Youre back here for a day arent you, for a
Im doing a
one day convention.
Im doing a one day convention in Bangor, in middle, just
after I get back from Australia. So that will be nice. For my
friend Colin Dowling.
Thats the second or third of those youve done here
Second I think.
event (Banopticon 2005 has now been postponed indefinitely
as of July 2005)
talk about the play and future plans dying down, I start to wind
things up. Im already over my allotted 20 minutes. Just
as were chatting we get talking about the Hammer site and
horror films, and Colins own experience with the horror
also features Patrick Mower, Ingrid and Stephanie Pitt, and Robin
Asquith. Its yet to see the light of day in the UK, but
has been made available on DVD Stateside
I was really disappointed, because I was acting in the 70s,
and I never got asked to do a Hammer horror and I would love to
have. I did a horror film about four years ago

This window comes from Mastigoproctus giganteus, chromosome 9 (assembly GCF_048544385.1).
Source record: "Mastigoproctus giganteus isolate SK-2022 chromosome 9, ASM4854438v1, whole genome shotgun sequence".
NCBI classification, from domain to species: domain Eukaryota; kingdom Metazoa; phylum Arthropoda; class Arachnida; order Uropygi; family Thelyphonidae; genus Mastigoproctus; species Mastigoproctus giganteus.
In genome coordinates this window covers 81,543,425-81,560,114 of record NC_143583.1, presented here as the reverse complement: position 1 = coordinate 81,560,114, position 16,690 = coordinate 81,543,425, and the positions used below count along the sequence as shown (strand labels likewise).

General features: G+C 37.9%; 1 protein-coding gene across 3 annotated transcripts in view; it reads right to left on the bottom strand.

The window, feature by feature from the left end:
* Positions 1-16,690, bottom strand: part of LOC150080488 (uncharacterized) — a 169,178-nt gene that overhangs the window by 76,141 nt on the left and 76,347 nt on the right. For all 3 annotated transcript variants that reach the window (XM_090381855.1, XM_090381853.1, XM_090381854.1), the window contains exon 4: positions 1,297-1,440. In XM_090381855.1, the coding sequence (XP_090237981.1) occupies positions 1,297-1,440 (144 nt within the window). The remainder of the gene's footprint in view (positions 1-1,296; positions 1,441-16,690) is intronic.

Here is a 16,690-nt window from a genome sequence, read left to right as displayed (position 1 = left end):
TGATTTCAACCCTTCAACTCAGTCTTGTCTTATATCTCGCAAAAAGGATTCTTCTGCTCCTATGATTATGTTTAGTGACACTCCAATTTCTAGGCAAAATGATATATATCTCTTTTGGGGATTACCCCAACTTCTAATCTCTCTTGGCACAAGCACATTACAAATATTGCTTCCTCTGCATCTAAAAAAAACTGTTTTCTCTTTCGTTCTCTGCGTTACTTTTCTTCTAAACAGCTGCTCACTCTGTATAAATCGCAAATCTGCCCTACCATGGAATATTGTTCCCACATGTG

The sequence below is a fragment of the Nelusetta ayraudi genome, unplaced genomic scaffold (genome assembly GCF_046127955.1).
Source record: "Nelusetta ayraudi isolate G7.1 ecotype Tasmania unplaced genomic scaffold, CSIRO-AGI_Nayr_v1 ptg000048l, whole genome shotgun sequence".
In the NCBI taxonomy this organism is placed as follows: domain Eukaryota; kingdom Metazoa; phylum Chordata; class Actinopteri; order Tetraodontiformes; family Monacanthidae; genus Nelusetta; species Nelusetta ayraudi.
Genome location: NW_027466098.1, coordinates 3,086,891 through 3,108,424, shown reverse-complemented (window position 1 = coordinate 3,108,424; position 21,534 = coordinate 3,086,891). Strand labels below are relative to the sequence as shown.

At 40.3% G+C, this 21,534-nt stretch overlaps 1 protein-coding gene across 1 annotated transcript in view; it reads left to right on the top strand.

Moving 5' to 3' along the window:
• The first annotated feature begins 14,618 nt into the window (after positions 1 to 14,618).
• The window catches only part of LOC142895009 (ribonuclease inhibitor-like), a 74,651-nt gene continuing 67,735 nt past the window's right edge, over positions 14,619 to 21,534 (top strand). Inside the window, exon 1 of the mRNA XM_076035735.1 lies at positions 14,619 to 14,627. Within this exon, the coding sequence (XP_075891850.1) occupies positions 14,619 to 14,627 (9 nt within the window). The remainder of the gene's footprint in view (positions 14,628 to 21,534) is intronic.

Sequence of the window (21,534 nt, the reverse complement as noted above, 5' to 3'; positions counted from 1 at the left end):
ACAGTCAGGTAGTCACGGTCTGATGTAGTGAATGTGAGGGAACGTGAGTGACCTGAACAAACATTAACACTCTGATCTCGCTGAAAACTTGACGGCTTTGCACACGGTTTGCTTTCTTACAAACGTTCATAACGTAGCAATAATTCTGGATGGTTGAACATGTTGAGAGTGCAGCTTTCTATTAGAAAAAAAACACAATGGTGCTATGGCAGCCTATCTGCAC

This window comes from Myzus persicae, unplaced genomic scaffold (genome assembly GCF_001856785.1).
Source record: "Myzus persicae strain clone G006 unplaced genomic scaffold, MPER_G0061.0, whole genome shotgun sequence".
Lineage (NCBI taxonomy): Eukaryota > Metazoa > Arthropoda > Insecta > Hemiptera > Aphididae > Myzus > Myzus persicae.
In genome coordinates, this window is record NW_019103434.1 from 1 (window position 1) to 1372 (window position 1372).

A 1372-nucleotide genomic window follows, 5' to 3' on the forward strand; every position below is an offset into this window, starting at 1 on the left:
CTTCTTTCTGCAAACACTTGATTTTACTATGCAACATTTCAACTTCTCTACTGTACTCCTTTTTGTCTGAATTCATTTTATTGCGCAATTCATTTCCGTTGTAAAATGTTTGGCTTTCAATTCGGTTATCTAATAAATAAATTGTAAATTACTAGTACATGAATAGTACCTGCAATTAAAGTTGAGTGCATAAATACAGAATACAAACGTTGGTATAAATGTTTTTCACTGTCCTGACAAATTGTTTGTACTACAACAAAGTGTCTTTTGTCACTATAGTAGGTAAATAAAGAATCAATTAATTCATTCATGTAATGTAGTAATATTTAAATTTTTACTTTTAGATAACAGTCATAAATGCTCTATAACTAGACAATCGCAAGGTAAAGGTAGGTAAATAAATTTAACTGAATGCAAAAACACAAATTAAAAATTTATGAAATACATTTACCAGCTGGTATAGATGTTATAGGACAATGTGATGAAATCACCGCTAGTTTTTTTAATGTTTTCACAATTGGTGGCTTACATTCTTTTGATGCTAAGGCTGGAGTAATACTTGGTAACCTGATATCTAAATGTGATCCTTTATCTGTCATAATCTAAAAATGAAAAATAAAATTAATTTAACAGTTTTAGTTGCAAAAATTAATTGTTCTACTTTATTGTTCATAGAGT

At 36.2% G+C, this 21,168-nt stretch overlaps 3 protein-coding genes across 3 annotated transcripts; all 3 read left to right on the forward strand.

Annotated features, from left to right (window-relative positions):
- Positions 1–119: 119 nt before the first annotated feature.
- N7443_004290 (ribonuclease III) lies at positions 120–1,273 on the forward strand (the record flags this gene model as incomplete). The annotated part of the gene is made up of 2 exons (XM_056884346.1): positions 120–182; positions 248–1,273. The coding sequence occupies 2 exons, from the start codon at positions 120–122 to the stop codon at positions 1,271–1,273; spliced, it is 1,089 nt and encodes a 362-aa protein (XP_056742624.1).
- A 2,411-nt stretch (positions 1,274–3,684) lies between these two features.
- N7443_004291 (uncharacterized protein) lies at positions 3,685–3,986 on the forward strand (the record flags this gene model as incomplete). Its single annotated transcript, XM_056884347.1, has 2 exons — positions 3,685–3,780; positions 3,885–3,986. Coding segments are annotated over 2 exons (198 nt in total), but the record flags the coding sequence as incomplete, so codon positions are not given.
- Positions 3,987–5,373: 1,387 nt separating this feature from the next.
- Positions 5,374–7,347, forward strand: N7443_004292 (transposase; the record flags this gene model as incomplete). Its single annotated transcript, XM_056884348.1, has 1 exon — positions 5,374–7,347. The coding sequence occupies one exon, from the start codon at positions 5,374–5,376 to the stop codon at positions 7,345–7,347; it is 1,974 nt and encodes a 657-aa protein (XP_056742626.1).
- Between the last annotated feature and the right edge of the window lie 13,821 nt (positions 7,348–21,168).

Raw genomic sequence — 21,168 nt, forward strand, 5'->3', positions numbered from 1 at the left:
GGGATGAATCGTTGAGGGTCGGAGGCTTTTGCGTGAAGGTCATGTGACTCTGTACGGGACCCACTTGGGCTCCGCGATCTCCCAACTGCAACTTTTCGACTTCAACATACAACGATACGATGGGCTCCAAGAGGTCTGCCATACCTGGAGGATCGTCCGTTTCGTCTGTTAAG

Asylum. Have you seen it?
Ive got it.
Youve got it, I wish I had it. How did you get it.
I bought it from America.
Ahhhhh. Cus I thought it was rather good.
Its interesting. Its a shame it hasnt been released
I dont think its had any kind of UK release on dvd, video
It hasnt at all. It was only released in America, I cant
imagine why, because I thought it was a really good film of its
genre. And I enjoyed my part. Ive always wanted to die horribly
in a horror film, and I finally got to do it. It was edited down
a bit, I filmed a lot of time crawling about in blood, whimpering
and begging, and perhaps they felt it was a little too pathetic.
It was a bit similar to, whats the film, The Zero Imperative
[produced by Bill Baggs BBV company in 1994, written
by Mark Gatiss a Doctor Who spin-off video], I think
with that whole similar situation.
The old asylum.
Yeah. That place was scary as well.
Dunhead in the south of Croyden.
Was it an actual asylum then?
It was an actual asylum. Its going to be redeveloped and turned
into flats, but I wouldnt want to live there. Cus
some of the cells were exactly as theyd been left. The notes
of the patients are hanging outside, they were cells, they were
Ladies and gentlemen of the Dracula company, please note that
Miss Maria will be firing the gun onstage at the end of the show,
and Jane will be on standby in the wings. Thank you.
Cus the Mina you saw ruptured her eardrum firing the gun,